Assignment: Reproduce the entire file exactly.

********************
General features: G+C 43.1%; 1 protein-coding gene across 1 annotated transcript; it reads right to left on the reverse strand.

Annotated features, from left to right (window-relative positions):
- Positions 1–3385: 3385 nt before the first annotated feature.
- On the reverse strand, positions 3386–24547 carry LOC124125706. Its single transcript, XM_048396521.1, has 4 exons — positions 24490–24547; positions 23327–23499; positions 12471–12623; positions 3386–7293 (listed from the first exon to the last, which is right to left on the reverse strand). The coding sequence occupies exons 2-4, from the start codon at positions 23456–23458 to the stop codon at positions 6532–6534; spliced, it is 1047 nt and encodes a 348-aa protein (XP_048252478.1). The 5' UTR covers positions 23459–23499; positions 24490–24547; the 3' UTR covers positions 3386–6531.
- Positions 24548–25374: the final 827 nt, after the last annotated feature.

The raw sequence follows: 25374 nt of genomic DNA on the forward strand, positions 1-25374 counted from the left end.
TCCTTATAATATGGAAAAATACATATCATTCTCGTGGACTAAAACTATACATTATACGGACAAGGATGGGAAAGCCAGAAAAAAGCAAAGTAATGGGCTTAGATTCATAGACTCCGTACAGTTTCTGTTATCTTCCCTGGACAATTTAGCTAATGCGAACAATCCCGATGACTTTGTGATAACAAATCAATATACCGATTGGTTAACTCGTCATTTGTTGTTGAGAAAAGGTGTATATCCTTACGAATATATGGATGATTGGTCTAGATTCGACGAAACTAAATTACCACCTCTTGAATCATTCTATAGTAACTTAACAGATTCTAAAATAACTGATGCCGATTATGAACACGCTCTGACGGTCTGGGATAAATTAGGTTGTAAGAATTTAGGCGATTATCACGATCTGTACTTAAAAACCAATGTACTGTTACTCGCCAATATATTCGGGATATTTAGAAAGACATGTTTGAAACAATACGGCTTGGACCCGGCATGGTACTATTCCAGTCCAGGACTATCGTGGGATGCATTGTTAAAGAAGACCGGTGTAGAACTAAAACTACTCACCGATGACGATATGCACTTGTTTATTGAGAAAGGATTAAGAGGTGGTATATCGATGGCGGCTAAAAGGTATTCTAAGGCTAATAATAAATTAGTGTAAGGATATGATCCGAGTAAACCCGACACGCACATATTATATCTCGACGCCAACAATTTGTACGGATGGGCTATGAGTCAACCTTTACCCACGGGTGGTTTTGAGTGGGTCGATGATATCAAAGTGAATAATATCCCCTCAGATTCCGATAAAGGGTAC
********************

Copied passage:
General features: G+C 43.1%; 1 protein-coding gene across 1 annotated transcript; it reads right to left on the reverse strand.

Annotated features, from left to right (window-relative positions):
- Positions 1–3385: 3385 nt before the first annotated feature.
- On the reverse strand, positions 3386–24547 carry LOC124125706. Its single transcript, XM_048396521.1, has 4 exons — positions 24490–24547; positions 23327–23499; positions 12471–12623; positions 3386–7293 (listed from the first exon to the last, which is right to left on the reverse strand). The coding sequence occupies exons 2-4, from the start codon at positions 23456–23458 to the stop codon at positions 6532–6534; spliced, it is 1047 nt and encodes a 348-aa protein (XP_048252478.1). The 5' UTR covers positions 23459–23499; positions 24490–24547; the 3' UTR covers positions 3386–6531.
- Positions 24548–25374: the final 827 nt, after the last annotated feature.

The raw sequence follows: 25374 nt of genomic DNA on the forward strand, positions 1-25374 counted from the left end.
TCCTTATAATATGGAAAAATACATATCATTCTCGTGGACTAAAACTATACATTATACGGACAAGGATGGGAAAGCCAGAAAAAAGCAAAGTAATGGGCTTAGATTCATAGACTCCGTACAGTTTCTGTTATCTTCCCTGGACAATTTAGCTAATGCGAACAATCCCGATGACTTTGTGATAACAAATCAATATACCGATTGGTTAACTCGTCATTTGTTGTTGAGAAAAGGTGTATATCCTTACGAATATATGGATGATTGGTCTAGATTCGACGAAACTAAATTACCACCTCTTGAATCATTCTATAGTAACTTAACAGATTCTAAAATAACTGATGCCGATTATGAACACGCTCTGACGGTCTGGGATAAATTAGGTTGTAAGAATTTAGGCGATTATCACGATCTGTACTTAAAAACCAATGTACTGTTACTCGCCAATATATTCGGGATATTTAGAAAGACATGTTTGAAACAATACGGCTTGGACCCGGCATGGTACTATTCCAGTCCAGGACTATCGTGGGATGCATTGTTAAAGAAGACCGGTGTAGAACTAAAACTACTCACCGATGACGATATGCACTTGTTTATTGAGAAAGGATTAAGAGGTGGTATATCGATGGCGGCTAAAAGGTATTCTAAGGCTAATAATAAATTAGTGTAAGGATATGATCCGAGTAAACCCGACACGCACATATTATATCTCGACGCCAACAATTTGTACGGATGGGCTATGAGTCAACCTTTACCCACGGGTGGTTTTGAGTGGGTCGATGATATCAAAGTGAATAATATCCCCTCAGATTCCGATAAAGGGTAC